Sweating for the Olympics

Sportswear companies have negotiated $81 million worth of licenses from the International Olympic Committee, allowing them to adorn their products with the Olympic emblems. Behind the five inter-twined rings and the Athens 2004 kotinos laurel wreath insignia, hidden from the eyes of the world, non-union, underpaid labor will be sewing the shirts, gluing the shoes, and putting zippers to running suits and track apparel branded as Olympic in working conditions that would make even the most highly trained athlete sweat.

» Find more of the online edition.


Dump Bush movement says ‘we can do it’

John Kerry and John Edwards left the Democratic National Convention July 29 to barnstorm across the country, buoyed by ringing calls both inside and outside the convention for George W. Bush’s defeat as a menace to world peace and democracy.

» Find more of the online edition.


Swinging Votes in Missouri (in print)

The struggle to defeat Bush is a 'fight for the future.' That is according to the 1.6 million members of the Service Employees International Union (SEIU). SEIU is one of the largest, most militant unions in the country. Its national and local leadership is dedicated to organizing the unorganized, increasing rank and file participation, electing local, progressive, pro-labor candidates and ousting Bush in November.


Surprise! Bush’s 2005 Budget Proposals Attack Working People

Bush is going after workers when they are hurting most. In a period of high unemployment, growing length of unemployment, cuts in wages and benefits, and increased job insecurity under globalization and outsourcing, working people need to know that there is a safety net that will not allow them to fall into dire poverty. Unfortunately for millions the far right has successfully led the push to shred that safety net over the last two decades, and now Bush, with his proposed onerous funding cuts in his 2005 budget for worker-related programs, is doing his level best to force workers out of the frying pan into the fire.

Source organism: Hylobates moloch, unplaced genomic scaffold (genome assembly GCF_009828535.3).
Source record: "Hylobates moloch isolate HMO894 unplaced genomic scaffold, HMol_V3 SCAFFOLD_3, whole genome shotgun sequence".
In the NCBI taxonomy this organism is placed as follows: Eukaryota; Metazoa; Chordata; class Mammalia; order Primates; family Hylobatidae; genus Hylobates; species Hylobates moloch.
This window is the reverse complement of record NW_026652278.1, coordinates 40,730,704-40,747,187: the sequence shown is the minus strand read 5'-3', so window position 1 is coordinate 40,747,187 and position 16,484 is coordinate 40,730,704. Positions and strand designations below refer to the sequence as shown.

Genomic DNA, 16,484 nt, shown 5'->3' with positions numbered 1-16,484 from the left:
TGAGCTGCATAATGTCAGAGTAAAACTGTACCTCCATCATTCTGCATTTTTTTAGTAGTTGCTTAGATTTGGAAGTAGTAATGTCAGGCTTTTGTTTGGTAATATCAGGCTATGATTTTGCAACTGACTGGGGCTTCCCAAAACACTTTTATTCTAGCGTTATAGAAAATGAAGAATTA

» Find more of the online edition.

Report on Venezuela's Trade Union Situation

The government of President Hugo Chávez was swept to power in Venezuela, an oil-rich country in the northernmost part of South America, through democratic elections in 1999. Chávez's government identified the major problem in the country as being the fact that the country's vast oil wealth was not being used to alleviate poverty, as 80% of the country's 24 million inhabitants continued to be impoverished.

» Find more of the online edition.